Quicker Than the Eye Social Concerns

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Marriage, the family, cultural and political historical heroes, advanced age, and the middle-American experience are the principal matters of social concern in the stories of Quicker Than the Eye.

In nine of the stories marriage or the relationship of a couple is a major element. Four of the couples are genuinely in love, either in a traditionally romantic sense ("Hopscotch" and "At the End of the Ninth Year"), or bound by a hatred so serious that it has the passion of love ("The Very Gentle Murders"). In four stories the couple is the axis of a family, usually with a boy and girl as children. In these families, however, there is almost never a representation of sensitive understanding between a parent and a child.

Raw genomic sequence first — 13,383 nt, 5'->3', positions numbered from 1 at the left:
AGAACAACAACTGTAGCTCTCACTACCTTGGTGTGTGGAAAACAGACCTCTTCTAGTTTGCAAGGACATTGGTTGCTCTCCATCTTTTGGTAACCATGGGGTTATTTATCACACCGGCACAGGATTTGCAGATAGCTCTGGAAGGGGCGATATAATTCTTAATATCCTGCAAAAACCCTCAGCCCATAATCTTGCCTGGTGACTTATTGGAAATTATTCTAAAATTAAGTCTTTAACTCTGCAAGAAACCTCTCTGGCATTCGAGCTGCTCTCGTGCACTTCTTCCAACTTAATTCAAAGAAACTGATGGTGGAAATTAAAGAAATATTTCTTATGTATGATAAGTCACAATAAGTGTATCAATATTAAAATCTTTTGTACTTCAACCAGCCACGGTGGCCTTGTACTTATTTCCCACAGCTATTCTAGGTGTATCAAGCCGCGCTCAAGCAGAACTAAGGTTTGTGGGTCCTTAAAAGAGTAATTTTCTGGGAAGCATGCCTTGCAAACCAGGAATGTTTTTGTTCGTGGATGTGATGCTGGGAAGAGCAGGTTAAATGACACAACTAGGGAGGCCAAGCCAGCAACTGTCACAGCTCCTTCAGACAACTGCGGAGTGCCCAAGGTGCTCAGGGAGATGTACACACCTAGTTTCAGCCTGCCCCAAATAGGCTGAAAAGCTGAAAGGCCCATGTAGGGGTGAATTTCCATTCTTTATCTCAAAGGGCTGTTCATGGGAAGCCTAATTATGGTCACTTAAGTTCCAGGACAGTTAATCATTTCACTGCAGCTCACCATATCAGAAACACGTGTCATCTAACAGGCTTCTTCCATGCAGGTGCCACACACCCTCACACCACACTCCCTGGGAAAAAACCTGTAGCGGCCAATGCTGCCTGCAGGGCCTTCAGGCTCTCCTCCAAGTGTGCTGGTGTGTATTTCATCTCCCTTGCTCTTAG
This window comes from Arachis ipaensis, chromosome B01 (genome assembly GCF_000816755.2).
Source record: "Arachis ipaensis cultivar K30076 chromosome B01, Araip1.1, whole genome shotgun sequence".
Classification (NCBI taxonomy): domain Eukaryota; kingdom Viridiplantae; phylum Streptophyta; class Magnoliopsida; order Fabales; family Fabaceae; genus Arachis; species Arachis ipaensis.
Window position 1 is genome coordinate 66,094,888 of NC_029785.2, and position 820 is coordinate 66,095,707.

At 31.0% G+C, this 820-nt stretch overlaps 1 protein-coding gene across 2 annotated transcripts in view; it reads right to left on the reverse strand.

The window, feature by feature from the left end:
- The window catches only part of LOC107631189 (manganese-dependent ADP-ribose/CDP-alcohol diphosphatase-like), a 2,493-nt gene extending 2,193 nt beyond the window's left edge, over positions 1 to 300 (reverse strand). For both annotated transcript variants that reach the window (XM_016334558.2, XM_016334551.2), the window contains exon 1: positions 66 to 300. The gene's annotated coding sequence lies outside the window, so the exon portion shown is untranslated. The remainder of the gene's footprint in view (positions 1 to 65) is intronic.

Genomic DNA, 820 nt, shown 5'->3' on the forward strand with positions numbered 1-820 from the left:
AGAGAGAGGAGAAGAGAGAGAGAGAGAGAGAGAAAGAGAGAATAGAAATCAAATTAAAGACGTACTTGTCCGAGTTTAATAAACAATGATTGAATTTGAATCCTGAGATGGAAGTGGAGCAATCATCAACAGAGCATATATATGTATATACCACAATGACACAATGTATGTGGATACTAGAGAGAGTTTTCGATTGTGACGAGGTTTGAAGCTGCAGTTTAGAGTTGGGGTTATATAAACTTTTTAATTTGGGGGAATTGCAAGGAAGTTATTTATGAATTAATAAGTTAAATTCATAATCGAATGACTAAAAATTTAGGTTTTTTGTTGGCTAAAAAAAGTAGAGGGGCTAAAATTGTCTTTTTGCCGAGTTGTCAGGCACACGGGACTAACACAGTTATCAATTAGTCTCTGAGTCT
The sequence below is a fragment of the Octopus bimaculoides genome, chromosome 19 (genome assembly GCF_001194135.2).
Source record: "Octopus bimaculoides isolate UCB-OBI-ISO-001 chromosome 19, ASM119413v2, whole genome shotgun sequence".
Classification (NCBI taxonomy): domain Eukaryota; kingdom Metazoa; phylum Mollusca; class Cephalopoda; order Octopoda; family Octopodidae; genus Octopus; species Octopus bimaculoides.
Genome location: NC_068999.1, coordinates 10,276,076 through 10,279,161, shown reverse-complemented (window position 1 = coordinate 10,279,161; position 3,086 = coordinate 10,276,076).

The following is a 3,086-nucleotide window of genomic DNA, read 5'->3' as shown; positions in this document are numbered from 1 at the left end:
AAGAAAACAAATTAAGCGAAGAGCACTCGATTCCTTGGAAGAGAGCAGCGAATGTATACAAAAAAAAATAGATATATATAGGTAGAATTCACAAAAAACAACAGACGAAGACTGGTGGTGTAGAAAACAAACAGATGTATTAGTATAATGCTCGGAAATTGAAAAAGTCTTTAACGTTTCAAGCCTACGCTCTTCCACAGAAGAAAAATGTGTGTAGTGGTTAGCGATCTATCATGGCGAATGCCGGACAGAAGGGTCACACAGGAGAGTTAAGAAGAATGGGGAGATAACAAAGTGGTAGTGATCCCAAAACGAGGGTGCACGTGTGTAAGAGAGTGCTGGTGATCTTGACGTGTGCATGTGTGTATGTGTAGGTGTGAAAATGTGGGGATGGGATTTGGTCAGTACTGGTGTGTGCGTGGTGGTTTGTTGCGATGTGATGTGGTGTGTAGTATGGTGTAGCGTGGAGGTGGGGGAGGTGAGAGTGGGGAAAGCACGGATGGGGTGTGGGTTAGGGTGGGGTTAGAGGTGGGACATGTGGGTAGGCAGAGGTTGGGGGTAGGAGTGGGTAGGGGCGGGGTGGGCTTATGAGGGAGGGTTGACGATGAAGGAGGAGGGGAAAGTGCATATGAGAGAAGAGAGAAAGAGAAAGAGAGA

The families are, rather, sociologically defined moral constructs. They are the place where childhood and the beginning of self occur. In this agenda, childhood...

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This section contains 634 words
(approx. 3 pages at 300 words per page)
Buy the Quicker Than the Eye Short Guide
Copyrights
Beacham's Encyclopedia of Popular Fiction and Beacham's Guide to Literature for Young Adults
Quicker Than the Eye from Beacham's Encyclopedia of Popular Fiction and Beacham's Guide to Literature for Young Adults. ©2005-2006 Thomson Gale, a part of the Thomson Corporation. All rights reserved.
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